{We went swimming}

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Lessons in Pie Baking for the Inexperienced Baker

I’ve spent a lot of time talking about how I do not bake, and attempting to do so has only yielded disastrous results. Rather than getting upset about it, I’ve owned it. I AM NOT A BAKER. Any “baking” endeavors that I choose to embark upon either end badly, or, they just never end…meaning, I do this:

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However, my friend Haley, is a baker. She is not just a baker, but she is a pastry chef. That being said, the words “I do not bake” sound completely foreign and confusing to her. For months she’s been trying to convince me that I can be taught. There was a part of me that believed this was not possible, and, I hate to admit, there was an even larger part that really did not want to learn. I have embraced my “non-baker” title–I have owned it. I’ve submitted to the endless jokes about my small fires in ovens, and the very idea of ME + BAKING, was totally laughable.

But, guess what you guys? I baked. I didn’t just bake, I made a mother-f*ing pie! A BERRY PIE. LIKE A BOSS! Haley came over, and she supervised and instructed, and I made a pie! I’m even still sort of skeptical about it, because it was pretty damn easy. If you know me even a little bit, that last sentence has probably made you skeptical too. So, let me prove it.

Ladies and Gentleman, I present to you…

Lessons in Baking for the Inexperienced Baker by Haley Burke.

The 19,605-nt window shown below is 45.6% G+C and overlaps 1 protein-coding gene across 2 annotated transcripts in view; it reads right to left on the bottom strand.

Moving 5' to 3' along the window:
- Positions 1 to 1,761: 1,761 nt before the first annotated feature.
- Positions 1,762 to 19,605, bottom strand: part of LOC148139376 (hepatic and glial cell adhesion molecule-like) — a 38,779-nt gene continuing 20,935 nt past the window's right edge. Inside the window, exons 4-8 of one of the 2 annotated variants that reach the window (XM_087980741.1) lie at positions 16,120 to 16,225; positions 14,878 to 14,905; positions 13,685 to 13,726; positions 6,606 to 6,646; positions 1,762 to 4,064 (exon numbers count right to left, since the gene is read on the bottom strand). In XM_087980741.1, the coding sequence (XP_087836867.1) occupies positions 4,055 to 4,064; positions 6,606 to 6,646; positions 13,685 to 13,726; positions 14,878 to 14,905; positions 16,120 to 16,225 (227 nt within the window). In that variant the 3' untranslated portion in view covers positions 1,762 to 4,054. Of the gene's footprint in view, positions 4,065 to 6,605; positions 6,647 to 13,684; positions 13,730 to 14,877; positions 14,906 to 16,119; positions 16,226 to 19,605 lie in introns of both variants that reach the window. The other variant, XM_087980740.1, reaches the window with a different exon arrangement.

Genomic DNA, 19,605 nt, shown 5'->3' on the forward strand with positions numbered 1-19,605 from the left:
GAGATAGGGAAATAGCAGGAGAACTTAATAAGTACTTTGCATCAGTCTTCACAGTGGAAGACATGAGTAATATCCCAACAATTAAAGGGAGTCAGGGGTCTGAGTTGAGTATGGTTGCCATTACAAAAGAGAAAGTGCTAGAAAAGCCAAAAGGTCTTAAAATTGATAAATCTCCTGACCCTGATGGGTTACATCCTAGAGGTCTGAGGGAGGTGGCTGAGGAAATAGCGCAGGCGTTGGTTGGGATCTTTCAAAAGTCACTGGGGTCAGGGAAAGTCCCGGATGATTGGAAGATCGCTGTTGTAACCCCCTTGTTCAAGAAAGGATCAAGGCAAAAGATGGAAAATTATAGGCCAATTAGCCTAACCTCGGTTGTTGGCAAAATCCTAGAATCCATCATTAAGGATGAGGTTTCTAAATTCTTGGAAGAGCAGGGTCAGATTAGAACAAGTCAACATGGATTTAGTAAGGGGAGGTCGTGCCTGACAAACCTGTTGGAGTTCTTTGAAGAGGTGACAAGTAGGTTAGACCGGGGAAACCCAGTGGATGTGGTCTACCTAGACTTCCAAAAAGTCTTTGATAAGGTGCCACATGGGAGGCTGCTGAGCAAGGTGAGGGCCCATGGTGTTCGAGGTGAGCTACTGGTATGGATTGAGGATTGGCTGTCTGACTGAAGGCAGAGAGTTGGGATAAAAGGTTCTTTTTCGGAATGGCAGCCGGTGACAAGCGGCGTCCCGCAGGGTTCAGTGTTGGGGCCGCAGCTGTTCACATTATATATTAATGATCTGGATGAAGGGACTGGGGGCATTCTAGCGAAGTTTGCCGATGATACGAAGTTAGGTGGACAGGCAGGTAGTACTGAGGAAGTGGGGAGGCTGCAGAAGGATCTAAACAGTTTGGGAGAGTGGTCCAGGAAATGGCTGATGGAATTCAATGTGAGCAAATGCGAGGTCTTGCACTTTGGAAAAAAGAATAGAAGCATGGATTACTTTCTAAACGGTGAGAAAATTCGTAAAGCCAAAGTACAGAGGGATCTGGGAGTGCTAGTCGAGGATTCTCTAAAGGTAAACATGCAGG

Episode 1: Pie Baking

Firstly, you should know that Haley asked me if I had a pie pan, and I told her I had something that I thought was for pies, but as it turns out, it was a cake pan. It still worked, but for crust positioning purposes, I recommend you use an actual pie pan.

Stuff you need: A pie pan. A rolling pin. A spatula. A mixing bowl. Sugar. Flour. Butter. Salt. Berries.

Below is the tiny piece of paper that Haley brought over. Total gibberish, but don’t worry guys, I’ll explain to you what it all means.

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1) Throw a bunch of berries into a bowl (5 cups). We used rasberries, blueberries, and strawberries.

2) Add 3/4 cups of sugar, and 1/4 cups of flour. The reason for the flour is to soak up the juices from the berries so it is not all runny. Mix it all together. It should look like this:

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This is me, adding sugar to said bowl. I am SUPER excited.

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Next, we make the crust. We did the filling first so that the berries could have some time to sit and soak up all that delicious sugar.